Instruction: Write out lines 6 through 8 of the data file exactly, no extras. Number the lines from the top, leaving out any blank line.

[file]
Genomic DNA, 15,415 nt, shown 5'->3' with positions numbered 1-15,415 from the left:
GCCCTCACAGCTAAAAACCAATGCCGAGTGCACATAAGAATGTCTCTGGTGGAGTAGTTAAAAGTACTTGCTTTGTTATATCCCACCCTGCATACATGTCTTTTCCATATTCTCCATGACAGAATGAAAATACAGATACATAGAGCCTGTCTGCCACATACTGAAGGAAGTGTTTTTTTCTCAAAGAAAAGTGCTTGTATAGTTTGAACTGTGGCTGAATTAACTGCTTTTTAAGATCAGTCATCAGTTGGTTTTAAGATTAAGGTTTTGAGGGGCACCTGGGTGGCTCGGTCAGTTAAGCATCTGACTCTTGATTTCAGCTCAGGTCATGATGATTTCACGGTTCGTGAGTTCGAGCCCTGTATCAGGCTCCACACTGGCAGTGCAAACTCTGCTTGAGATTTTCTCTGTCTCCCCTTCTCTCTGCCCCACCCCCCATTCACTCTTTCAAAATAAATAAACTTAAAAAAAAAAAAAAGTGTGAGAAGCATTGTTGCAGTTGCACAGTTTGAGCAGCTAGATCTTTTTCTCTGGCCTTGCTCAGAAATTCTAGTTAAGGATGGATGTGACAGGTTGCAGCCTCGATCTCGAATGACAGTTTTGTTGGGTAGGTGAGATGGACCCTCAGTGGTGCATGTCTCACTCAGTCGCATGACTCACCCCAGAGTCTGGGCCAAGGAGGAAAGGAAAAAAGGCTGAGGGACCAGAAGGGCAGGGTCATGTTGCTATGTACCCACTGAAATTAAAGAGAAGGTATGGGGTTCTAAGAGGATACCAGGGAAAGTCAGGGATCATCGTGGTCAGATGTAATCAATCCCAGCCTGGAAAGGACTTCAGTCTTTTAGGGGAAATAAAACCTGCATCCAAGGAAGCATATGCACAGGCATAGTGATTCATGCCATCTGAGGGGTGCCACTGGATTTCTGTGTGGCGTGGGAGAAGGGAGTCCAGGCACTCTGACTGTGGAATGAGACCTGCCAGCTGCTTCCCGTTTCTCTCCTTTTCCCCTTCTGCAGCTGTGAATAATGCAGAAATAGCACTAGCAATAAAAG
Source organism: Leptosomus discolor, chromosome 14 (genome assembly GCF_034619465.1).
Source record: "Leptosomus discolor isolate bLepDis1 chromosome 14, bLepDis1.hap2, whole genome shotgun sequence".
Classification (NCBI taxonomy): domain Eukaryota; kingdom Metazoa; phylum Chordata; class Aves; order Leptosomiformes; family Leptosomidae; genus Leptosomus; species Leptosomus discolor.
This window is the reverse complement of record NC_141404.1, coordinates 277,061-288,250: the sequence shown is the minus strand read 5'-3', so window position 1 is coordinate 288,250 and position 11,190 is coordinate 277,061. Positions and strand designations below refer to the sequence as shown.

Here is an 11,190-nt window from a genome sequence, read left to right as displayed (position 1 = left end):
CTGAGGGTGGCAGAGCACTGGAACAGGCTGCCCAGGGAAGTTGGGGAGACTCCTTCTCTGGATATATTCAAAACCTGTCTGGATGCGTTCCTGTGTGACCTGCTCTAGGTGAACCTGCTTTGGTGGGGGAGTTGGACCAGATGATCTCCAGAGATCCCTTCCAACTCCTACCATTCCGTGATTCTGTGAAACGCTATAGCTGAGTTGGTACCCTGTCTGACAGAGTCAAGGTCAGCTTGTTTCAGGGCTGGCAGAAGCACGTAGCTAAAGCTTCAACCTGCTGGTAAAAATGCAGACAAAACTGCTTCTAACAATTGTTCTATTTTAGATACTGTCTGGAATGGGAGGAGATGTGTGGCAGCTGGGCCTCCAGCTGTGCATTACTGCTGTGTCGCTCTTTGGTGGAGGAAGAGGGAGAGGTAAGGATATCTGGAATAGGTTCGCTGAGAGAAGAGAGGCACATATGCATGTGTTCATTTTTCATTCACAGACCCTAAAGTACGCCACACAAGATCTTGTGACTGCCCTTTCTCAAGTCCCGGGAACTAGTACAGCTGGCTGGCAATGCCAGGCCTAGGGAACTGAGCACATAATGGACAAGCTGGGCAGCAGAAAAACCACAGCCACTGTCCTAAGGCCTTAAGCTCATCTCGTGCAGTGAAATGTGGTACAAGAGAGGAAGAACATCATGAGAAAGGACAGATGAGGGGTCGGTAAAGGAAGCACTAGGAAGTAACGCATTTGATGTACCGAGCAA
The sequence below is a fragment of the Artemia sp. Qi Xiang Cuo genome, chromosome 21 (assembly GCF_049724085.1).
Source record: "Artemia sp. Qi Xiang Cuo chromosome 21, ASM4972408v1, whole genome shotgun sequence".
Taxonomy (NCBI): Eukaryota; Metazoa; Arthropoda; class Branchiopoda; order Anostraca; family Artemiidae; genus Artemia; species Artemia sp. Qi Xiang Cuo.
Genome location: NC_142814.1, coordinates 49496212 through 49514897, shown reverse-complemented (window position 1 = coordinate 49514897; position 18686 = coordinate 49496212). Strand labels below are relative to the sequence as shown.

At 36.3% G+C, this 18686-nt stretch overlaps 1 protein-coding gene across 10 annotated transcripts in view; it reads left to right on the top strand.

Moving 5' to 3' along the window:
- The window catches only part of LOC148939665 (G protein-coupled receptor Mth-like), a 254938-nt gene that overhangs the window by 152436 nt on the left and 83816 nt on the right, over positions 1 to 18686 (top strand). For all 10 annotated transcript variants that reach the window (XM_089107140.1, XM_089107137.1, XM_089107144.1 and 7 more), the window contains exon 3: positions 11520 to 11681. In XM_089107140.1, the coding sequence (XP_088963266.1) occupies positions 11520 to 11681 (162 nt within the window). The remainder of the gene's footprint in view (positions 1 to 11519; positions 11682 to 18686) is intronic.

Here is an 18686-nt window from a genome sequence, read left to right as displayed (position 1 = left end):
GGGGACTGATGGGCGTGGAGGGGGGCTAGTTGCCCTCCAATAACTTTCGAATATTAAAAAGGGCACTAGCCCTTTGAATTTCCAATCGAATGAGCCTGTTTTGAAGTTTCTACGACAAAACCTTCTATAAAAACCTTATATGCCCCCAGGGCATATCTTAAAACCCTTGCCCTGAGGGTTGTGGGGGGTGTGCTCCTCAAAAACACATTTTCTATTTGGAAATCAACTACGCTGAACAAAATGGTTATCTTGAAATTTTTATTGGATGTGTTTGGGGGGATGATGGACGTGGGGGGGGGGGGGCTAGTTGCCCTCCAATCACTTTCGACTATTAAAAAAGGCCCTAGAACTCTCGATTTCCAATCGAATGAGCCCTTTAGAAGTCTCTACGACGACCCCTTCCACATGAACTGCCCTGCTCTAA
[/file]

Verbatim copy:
This window is the reverse complement of record NC_141404.1, coordinates 277,061-288,250: the sequence shown is the minus strand read 5'-3', so window position 1 is coordinate 288,250 and position 11,190 is coordinate 277,061. Positions and strand designations below refer to the sequence as shown.

Here is an 11,190-nt window from a genome sequence, read left to right as displayed (position 1 = left end):
CTGAGGGTGGCAGAGCACTGGAACAGGCTGCCCAGGGAAGTTGGGGAGACTCCTTCTCTGGATATATTCAAAACCTGTCTGGATGCGTTCCTGTGTGACCTGCTCTAGGTGAACCTGCTTTGGTGGGGGAGTTGGACCAGATGATCTCCAGAGATCCCTTCCAACTCCTACCATTCCGTGATTCTGTGAAACGCTATAGCTGAGTTGGTACCCTGTCTGACAGAGTCAAGGTCAGCTTGTTTCAGGGCTGGCAGAAGCACGTAGCTAAAGCTTCAACCTGCTGGTAAAAATGCAGACAAAACTGCTTCTAACAATTGTTCTATTTTAGATACTGTCTGGAATGGGAGGAGATGTGTGGCAGCTGGGCCTCCAGCTGTGCATTACTGCTGTGTCGCTCTTTGGTGGAGGAAGAGGGAGAGGTAAGGATATCTGGAATAGGTTCGCTGAGAGAAGAGAGGCACATATGCATGTGTTCATTTTTCATTCACAGACCCTAAAGTACGCCACACAAGATCTTGTGACTGCCCTTTCTCAAGTCCCGGGAACTAGTACAGCTGGCTGGCAATGCCAGGCCTAGGGAACTGAGCACATAATGGACAAGCTGGGCAGCAGAAAAACCACAGCCACTGTCCTAAGGCCTTAAGCTCATCTCGTGCAGTGAAATGTGGTACAAGAGAGGAAGAACATCATGAGAAAGGACAGATGAGGGGTCGGTAAAGGAAGCACTAGGAAGTAACGCATTTGATGTACCGAGCAA